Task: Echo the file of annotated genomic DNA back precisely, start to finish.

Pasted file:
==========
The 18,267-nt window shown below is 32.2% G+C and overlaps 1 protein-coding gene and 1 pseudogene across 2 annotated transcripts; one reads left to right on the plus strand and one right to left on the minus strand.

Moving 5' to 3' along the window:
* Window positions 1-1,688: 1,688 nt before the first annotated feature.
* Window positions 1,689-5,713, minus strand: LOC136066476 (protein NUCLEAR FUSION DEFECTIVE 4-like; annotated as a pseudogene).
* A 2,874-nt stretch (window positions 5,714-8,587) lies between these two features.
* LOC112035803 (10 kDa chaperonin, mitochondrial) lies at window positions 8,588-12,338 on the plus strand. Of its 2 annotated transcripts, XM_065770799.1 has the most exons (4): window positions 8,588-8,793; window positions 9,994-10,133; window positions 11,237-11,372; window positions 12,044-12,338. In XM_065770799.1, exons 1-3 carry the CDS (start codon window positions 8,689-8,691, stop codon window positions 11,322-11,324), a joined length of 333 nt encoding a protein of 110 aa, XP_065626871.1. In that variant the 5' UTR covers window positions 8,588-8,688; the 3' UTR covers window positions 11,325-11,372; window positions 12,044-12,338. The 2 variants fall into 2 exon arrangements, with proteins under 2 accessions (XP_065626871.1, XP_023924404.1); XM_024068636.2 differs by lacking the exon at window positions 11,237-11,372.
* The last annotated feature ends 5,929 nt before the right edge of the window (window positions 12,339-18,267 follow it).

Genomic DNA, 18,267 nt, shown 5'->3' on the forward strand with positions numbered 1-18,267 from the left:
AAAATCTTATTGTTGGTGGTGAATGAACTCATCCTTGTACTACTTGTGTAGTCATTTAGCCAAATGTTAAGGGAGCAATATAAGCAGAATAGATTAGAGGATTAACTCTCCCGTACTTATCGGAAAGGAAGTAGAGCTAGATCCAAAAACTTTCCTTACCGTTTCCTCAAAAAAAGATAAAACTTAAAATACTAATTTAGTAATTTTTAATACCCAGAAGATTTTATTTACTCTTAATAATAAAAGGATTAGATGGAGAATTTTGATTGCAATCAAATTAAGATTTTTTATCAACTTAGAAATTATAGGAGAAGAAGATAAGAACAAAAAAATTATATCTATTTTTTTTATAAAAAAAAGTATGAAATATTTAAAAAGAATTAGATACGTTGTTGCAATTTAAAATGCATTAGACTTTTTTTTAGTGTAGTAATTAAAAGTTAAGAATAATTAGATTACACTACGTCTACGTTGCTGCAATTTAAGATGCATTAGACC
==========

The 18,267-nt window shown below is 32.2% G+C and overlaps 1 protein-coding gene and 1 pseudogene across 2 annotated transcripts; one reads left to right on the plus strand and one right to left on the minus strand.

Moving 5' to 3' along the window:
* Window positions 1-1,688: 1,688 nt before the first annotated feature.
* Window positions 1,689-5,713, minus strand: LOC136066476 (protein NUCLEAR FUSION DEFECTIVE 4-like; annotated as a pseudogene).
* A 2,874-nt stretch (window positions 5,714-8,587) lies between these two features.
* LOC112035803 (10 kDa chaperonin, mitochondrial) lies at window positions 8,588-12,338 on the plus strand. Of its 2 annotated transcripts, XM_065770799.1 has the most exons (4): window positions 8,588-8,793; window positions 9,994-10,133; window positions 11,237-11,372; window positions 12,044-12,338. In XM_065770799.1, exons 1-3 carry the CDS (start codon window positions 8,689-8,691, stop codon window positions 11,322-11,324), a joined length of 333 nt encoding a protein of 110 aa, XP_065626871.1. In that variant the 5' UTR covers window positions 8,588-8,688; the 3' UTR covers window positions 11,325-11,372; window positions 12,044-12,338. The 2 variants fall into 2 exon arrangements, with proteins under 2 accessions (XP_065626871.1, XP_023924404.1); XM_024068636.2 differs by lacking the exon at window positions 11,237-11,372.
* The last annotated feature ends 5,929 nt before the right edge of the window (window positions 12,339-18,267 follow it).

Genomic DNA, 18,267 nt, shown 5'->3' on the forward strand with positions numbered 1-18,267 from the left:
AAAATCTTATTGTTGGTGGTGAATGAACTCATCCTTGTACTACTTGTGTAGTCATTTAGCCAAATGTTAAGGGAGCAATATAAGCAGAATAGATTAGAGGATTAACTCTCCCGTACTTATCGGAAAGGAAGTAGAGCTAGATCCAAAAACTTTCCTTACCGTTTCCTCAAAAAAAGATAAAACTTAAAATACTAATTTAGTAATTTTTAATACCCAGAAGATTTTATTTACTCTTAATAATAAAAGGATTAGATGGAGAATTTTGATTGCAATCAAATTAAGATTTTTTATCAACTTAGAAATTATAGGAGAAGAAGATAAGAACAAAAAAATTATATCTATTTTTTTTATAAAAAAAAGTATGAAATATTTAAAAAGAATTAGATACGTTGTTGCAATTTAAAATGCATTAGACTTTTTTTTAGTGTAGTAATTAAAAGTTAAGAATAATTAGATTACACTACGTCTACGTTGCTGCAATTTAAGATGCATTAGACC